|NOTTER, DAVID - Virginia Polytechnic Institution & State University|
|Leeds, Timothy - Tim|
|Taylor, Joshua - Bret|
Submitted to: Journal of Animal Science
Publication Type: Peer Reviewed Journal
Publication Acceptance Date: 3/20/2013
Publication Date: 5/22/2013
Citation: Kirschten, D.P., Notter, D.R., Leeds, T.D., Mousel, M.R., Taylor, J.B., Lewis, G.S. 2013. Evaluation of Columbia, USMARC-Composite, Suffolk, and Texel rams as terminal sires in an extensive rangeland production system: V. Postweaning growth, feed intake, and feed efficiency. Journal of Animal Science. 91(5):2021-2033.
Interpretive Summary: Modern genetic technologies can be used to enhance the inherent abilities of lambs to convert livestock feed into human foods. Enhancing these inherent abilities would allow producers to conserve feed and natural resources, improve the value of their market lambs, and increase the efficiency of producing human foods. Thus, genetics studies are underway at the USDA, Agricultural Research Service, U.S. Sheep Experiment Station to characterize the effects of breed, which is composed of animals with common ancestors and certain distinguishable characteristics, including genetic makeup, of sire on various aspects of growth and carcass merit of lambs. Recent results from these studies indicate that breed of sire has important and predictable effects on postweaning weight gain, feed intake, and feed efficiency. Sheep producers can use this information to select sire breeds to make significant improvements in the efficiency of producing human foods.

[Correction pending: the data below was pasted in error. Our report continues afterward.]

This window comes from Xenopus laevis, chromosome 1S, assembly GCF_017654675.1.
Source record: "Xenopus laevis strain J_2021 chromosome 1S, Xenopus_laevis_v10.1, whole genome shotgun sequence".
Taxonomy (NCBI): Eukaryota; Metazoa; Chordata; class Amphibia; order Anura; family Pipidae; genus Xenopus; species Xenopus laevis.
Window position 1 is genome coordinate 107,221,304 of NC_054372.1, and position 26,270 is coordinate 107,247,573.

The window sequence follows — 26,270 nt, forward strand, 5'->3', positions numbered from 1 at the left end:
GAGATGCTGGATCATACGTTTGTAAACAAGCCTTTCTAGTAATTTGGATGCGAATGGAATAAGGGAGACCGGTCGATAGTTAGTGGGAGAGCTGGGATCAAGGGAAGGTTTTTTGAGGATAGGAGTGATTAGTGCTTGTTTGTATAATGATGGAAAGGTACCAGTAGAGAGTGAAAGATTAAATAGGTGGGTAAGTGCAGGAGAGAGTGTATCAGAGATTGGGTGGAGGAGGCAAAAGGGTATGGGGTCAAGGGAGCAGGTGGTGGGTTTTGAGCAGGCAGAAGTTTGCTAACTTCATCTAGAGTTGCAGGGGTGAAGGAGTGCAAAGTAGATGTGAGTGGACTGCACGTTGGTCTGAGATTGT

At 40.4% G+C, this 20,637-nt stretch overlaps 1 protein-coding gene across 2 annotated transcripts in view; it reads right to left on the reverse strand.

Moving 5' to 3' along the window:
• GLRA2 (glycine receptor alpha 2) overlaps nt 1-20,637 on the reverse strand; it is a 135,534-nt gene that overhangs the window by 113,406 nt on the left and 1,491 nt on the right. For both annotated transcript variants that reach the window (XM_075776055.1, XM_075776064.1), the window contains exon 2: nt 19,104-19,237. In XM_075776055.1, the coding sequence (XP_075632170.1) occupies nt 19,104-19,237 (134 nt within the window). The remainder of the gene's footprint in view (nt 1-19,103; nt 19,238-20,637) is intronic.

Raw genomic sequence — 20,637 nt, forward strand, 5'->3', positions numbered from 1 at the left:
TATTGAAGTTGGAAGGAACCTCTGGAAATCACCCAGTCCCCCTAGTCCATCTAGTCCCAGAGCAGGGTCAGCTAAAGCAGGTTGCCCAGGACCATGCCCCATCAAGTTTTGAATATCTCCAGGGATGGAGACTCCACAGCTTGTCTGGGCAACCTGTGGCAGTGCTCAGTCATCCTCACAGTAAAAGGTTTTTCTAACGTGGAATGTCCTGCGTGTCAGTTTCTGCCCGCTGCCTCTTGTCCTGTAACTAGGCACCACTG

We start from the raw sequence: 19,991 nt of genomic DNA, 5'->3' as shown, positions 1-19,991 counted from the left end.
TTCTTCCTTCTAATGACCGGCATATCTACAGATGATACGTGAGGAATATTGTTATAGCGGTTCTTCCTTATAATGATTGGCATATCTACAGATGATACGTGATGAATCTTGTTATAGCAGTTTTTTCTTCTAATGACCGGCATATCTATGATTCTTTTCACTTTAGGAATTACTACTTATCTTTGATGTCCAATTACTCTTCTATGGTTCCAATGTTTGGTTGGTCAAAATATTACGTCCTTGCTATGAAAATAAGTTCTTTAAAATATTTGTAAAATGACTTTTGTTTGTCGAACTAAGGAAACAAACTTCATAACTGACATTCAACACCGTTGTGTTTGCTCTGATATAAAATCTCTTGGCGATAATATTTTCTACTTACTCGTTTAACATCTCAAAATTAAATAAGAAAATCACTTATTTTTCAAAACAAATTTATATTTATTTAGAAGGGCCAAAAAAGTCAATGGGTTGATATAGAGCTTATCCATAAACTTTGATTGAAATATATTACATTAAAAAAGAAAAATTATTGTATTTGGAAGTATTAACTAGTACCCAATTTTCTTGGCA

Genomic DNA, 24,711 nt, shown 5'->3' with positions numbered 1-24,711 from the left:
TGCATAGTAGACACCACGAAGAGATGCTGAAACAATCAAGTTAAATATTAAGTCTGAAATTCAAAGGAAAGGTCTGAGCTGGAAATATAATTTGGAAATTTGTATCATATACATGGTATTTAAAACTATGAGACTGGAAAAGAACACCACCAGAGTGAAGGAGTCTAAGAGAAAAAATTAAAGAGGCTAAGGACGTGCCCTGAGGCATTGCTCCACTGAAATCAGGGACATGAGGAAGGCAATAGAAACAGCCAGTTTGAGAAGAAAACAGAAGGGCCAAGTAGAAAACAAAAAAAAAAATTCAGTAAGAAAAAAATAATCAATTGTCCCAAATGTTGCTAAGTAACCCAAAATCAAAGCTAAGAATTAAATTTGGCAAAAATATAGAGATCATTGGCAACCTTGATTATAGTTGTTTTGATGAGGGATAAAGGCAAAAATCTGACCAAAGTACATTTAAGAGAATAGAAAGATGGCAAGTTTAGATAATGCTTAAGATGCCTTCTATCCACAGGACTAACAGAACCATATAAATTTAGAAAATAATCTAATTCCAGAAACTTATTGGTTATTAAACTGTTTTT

Technical Abstract: This study was conducted to quantify differences in postweaning performance among 4 sire breeds using records from 1,109 crossbred lambs over 3 yr. Lambs were sired by Columbia, USMARC-Composite (Composite), Suffolk, and Texel rams mated with adult Rambouillet ewes. After weaning, lambs were finished on a high-energy diet in group-fed pens. Suffolk-sired lambs grew 13 to 19% faster (P < 0.05) and were 7 to 15% heavier (P < 0.05) after 90 d than the other breed crosses, and Suffolk-sired lambs consumed 4 to 11% more (P < 0.01) ME. However, the G:F at 90 d was greater (P < 0.01) for Suffolk-sired lambs (5.99 vs. 5.62 g of BW gain/ME intake, Mcal) than for the other 3 sire breeds. Suffolk-sired lambs had the greatest (P < 0.05) residual BW gain (RG) at 90 d (0.94 vs. - 0.32 kg BW for the other 3 sire breeds combined), and at 6.6 (0.63 vs. - 0.24 kg of BW for the other sire breeds combined) and 9.1 mm of fat depth (0.87 vs. - 0.32 kg of BW for the other sire breeds combined). At 60 kg of BW, Suffolk-sired lambs had eaten 16 to 24% less (P < 0.01) than the other breed crosses. Suffolk-sired had greater (P < 0.05) RG (0.73 kg of BW) than Composite- and Columbia-sired (- 0.44 kg of BW combined) at 60 kg of BW, but Suffolk- were not different (P > 0.05) from Texel-sired lambs (0.00 kg of BW). Suffolk-sired lambs had the greatest (P < 0.05) RG at 90 d, Columbia-sired lambs had the greatest (P < 0.05) residual feed intake (RFI; 7.02 vs. - 2.53 Mcal ME for the 3 other sire breeds), and Texel-sired lambs ate 5 to 11% less ME (P < 0.01) than the other breed crosses. At 60 kg of BW, Texel- and Composite- (- 2.34 Mcal, ME combined) had more favorable (P < 0.05) RFI than Columbia- (6.45 Mcal, ME), and Suffolk-sired lambs (0.44 Mcal, ME) were intermediate and not different from the other 3 sire breeds. At 6.6 mm of fat depth, Columbia- and Suffolk- (3.28 Mcal, ME, combined) had greater (P < 0.05) RFI than Texel-sired lambs (- 4.23 Mcal, ME); at 9.1 mm of fat depth, Columbia-sired lambs had the greatest (P < 0.05) RFI (7.36 vs. - 2.12 Mcal, ME for the other breeds combined). In summary, except for ME intake at 90 d, Suffolk-sired lambs were equal or superior to Columbia-, Composite-, and Texel-sired lambs for BW, BW gain, ME intake, G:F, RFI, and RG to 90 d, 60 kg of BW, and 9.1 mm of fat depth. Also, terminal sire breed affected G:F, RG, and RFI, and breed ranks for RFI changed across the test period, but breed ranks did not change for G:F and RG.